Robert Wood is blown away by an unfilmable film that many will consider superior to Transpotting.

Filth is a breakneck tour of an awful man’s breakdown. Bruce Robertson is a corrupt Scottish policeman and freemason high on his own power (and copious amounts of cocaine.) With a promotion on the horizon he begins the process of sabotaging the competition, turning his colleagues against each other while winking cheekily at the camera, and neglecting a murder investigation that’s edging closer and closer to home. The film is darkly hilarious, human and every shot, let alone every scene, is utterly necessary. Jon S. Baird wrote the screenplay as well as directing and the benefits of a singular vision are here in abundance. Filth is lean but generous, like Santa Claus when he first got the job, somehow making a gift of the essential.

Everything in Filth is designed to echo Bruce’s outlook. The film begins with utter confidence, its camera angles and cuts so in-your-face that the audience instantly decides the film must have something to be cocky about. Every scene is leery, played out at breakneck speed, so that it takes a while for us to begin really examining who Bruce is. By that point the movie has slowed down, started to undercut its own confidence with shakier shots and washed out colours, and a feeling of unease that has been around since the start is finally vocalised. The movie breaks down with Bruce until at the moment of his greatest desolation it drops all pretence and manipulation, becomes ‘real’, and we realise we’ve been had as much as any of Bruce’s victims. Baird handles the audience masterfully and right until the end you’re feeling what he wants you to feel, to the extent that a final reversion to the film’s original cheekiness will have you leaving the cinema with a grin on your face even as you realise you’ve been had one final time. James McAvoy is excellent as Bruce, his casting driving quite a few people to see a movie they might otherwise have missed. His is one of the few complex roles in the movie, although the comic performances of the rest of the cast are not unskilled. The difficulty in assessing the actors is that Filth is such a complete work that performances refuse to be examined in a vacuum. Eddie Marsan (Sherlock Holmes, Tyrannosaur) is excellent as Bruce’s pet victim through a combination of his own skill, a brilliant script and perfect casting. Joanne Froggatt and Shauna Macdonald only need a few moments to make us believe they’re real people in a freak show setting, which is lucky because that’s all they get. Likewise Imogen Poots (28 Weeks Later, Jayne Eyre) doesn’t have the screen time to be remarkable as Amanda Drummond but she gives it a good shot, morphing from a crayon drawing to a real person as we realise how little we can trust Bruce’s opinions.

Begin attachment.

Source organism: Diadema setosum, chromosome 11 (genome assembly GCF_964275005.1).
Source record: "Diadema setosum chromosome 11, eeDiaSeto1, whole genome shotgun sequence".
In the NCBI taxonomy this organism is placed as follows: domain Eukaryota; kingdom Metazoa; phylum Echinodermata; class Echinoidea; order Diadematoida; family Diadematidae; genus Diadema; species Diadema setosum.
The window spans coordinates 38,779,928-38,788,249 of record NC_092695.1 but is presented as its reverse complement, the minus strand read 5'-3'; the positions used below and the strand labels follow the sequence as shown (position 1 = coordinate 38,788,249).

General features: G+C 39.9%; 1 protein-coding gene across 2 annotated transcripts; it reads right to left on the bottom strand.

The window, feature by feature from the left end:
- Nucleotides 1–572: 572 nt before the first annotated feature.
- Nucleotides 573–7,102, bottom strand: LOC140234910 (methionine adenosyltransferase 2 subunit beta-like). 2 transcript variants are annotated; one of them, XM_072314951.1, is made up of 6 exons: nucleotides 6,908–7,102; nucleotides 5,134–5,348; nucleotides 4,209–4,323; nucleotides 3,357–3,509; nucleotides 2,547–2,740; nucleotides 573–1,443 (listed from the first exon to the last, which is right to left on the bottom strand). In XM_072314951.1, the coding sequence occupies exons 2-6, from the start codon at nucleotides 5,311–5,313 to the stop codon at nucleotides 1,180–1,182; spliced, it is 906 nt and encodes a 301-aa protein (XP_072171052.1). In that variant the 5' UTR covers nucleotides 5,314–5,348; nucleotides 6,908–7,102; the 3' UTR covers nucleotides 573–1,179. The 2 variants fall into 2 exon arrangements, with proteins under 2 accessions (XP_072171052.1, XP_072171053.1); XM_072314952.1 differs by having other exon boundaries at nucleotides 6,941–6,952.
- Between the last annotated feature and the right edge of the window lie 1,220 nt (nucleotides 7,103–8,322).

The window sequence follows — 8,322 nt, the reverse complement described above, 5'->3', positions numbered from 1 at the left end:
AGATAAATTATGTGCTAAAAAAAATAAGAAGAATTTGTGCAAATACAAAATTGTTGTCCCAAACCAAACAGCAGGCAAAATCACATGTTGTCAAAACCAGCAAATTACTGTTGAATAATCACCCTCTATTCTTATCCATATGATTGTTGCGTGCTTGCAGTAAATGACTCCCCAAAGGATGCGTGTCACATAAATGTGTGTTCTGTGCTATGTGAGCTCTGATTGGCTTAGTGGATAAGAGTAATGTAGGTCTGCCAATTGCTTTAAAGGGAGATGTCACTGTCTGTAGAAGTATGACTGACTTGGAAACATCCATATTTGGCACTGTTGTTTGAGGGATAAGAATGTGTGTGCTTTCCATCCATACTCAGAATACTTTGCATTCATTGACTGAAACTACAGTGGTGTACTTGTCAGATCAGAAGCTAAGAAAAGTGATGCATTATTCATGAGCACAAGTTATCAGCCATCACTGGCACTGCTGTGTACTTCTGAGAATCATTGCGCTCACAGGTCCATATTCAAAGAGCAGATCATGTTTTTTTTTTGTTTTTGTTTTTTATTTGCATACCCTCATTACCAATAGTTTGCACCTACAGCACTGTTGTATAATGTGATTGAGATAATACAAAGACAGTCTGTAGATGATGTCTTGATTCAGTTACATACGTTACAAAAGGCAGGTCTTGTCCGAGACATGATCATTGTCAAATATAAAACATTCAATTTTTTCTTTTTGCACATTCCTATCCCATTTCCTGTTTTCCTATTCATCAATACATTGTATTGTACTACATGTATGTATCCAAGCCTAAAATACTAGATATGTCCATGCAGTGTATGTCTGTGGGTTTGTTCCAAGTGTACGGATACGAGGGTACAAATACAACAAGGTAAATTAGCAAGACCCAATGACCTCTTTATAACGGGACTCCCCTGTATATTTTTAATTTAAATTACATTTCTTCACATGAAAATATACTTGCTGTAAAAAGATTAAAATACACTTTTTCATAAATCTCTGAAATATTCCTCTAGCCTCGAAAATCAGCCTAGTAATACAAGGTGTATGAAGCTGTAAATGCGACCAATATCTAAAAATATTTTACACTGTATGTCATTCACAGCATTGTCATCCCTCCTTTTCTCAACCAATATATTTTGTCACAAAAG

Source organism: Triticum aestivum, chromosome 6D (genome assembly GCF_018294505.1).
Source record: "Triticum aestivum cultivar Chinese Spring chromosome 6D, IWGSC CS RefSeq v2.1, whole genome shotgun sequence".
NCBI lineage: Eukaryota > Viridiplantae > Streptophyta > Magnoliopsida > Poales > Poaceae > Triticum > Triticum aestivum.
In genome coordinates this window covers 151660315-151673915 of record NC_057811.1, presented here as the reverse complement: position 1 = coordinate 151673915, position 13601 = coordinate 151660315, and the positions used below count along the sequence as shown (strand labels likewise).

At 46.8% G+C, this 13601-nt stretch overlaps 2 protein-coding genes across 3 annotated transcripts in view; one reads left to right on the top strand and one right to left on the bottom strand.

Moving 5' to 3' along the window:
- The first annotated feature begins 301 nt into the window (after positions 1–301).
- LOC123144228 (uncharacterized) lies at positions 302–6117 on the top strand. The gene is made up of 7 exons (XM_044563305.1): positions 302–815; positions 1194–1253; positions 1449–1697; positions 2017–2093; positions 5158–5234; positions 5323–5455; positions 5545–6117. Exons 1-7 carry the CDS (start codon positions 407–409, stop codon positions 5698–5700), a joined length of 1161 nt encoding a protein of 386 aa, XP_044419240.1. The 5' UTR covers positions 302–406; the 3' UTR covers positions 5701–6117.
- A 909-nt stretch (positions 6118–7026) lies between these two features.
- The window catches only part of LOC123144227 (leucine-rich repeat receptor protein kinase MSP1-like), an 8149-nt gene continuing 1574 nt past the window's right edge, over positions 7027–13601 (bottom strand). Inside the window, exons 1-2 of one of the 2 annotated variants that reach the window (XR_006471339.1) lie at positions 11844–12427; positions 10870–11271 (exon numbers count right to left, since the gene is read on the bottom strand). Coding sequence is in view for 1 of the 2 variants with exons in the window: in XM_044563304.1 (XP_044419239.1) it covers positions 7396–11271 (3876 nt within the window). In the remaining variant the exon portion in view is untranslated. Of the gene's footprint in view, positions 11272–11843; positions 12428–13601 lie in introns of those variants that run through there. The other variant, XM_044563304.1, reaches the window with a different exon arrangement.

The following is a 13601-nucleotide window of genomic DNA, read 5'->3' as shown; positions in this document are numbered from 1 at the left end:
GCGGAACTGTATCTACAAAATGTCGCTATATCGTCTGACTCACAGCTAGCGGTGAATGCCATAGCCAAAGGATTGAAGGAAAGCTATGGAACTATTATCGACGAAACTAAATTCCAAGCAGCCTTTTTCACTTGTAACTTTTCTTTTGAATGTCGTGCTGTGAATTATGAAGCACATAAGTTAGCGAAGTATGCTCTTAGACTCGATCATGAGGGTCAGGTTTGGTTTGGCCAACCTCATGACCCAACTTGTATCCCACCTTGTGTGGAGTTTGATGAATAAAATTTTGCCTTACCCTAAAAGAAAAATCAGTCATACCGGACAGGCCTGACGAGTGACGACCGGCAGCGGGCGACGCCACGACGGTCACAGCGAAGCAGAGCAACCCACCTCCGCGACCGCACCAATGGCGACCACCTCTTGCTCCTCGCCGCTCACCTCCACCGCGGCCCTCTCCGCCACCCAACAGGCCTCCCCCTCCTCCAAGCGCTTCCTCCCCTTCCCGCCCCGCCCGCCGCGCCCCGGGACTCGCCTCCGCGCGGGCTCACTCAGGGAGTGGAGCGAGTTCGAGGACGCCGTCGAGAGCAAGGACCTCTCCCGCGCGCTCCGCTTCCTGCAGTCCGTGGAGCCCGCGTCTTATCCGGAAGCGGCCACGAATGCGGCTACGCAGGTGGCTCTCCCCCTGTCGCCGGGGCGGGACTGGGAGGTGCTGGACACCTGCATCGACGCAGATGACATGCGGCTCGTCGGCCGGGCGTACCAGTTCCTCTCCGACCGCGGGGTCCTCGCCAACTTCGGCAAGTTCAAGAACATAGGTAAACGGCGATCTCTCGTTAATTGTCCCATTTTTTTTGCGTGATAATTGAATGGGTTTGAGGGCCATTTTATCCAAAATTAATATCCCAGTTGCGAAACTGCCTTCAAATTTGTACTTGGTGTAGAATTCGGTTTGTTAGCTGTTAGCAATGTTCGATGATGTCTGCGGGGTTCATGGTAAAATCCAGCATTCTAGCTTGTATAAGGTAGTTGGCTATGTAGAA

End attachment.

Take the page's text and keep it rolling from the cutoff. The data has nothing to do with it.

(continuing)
A lot has been written about the supposedly ‘unfilmable’ nature of Irvine Welsh’s Filth, the book on which the movie is based. It’s a label slapped on every other first-person narrative but if you’ve read my review of Irvine Welsh’s novel you’ll realise a direct transfer from prose to film might not be something to wish for. Thankfully Filth differs a great deal from its source material. The pacing issues are fixed so that Bruce undergoes a gradual decline rather than a sudden, late plunge and the novel’s best features are corralled rather than allowed to run wild. There are key moments from the novel absent from the movie, the accidental death of Bruce’s first girlfriend and the monologues of the tape worm, but this helps rather than harms the narrative. Such moments didn’t come to fruition in Welsh’s original story and so instead of making the same false promises Baird transforms them into fascinating asides rather than dead ends. The movie shies away from the original, deeply upsetting ending but the conclusion Baird chooses suits the movie as a whole far better, and revitalises the audience with a confusing sense of fun. The difference is characterised by two lines: ‘I used to be good at this’ in the novel, where Bruce is reflecting on his failures as a policeman, and ‘I used to be a good person’ in the movie. We don’t want movie Bruce to win, not by a long shot, but we also don’t want to see him totally destroyed.

Filth is something special, a fantastic con of a movie that’ll rough you up in a way not nearly enough cinema does. If you wanted you could stack up romantic comedies and watch them every day until the day you die but if you collected every movie that attempts what Filth does masterfully you wouldn’t make it through the second week. Filth lives up to Trainspotting’s legacy and it’s possible that in time it will be judged the superior movie. Get in now for bragging rights later.

When not writing reviews Robert makes terrible life choices and then writes about them for the entertainment of others –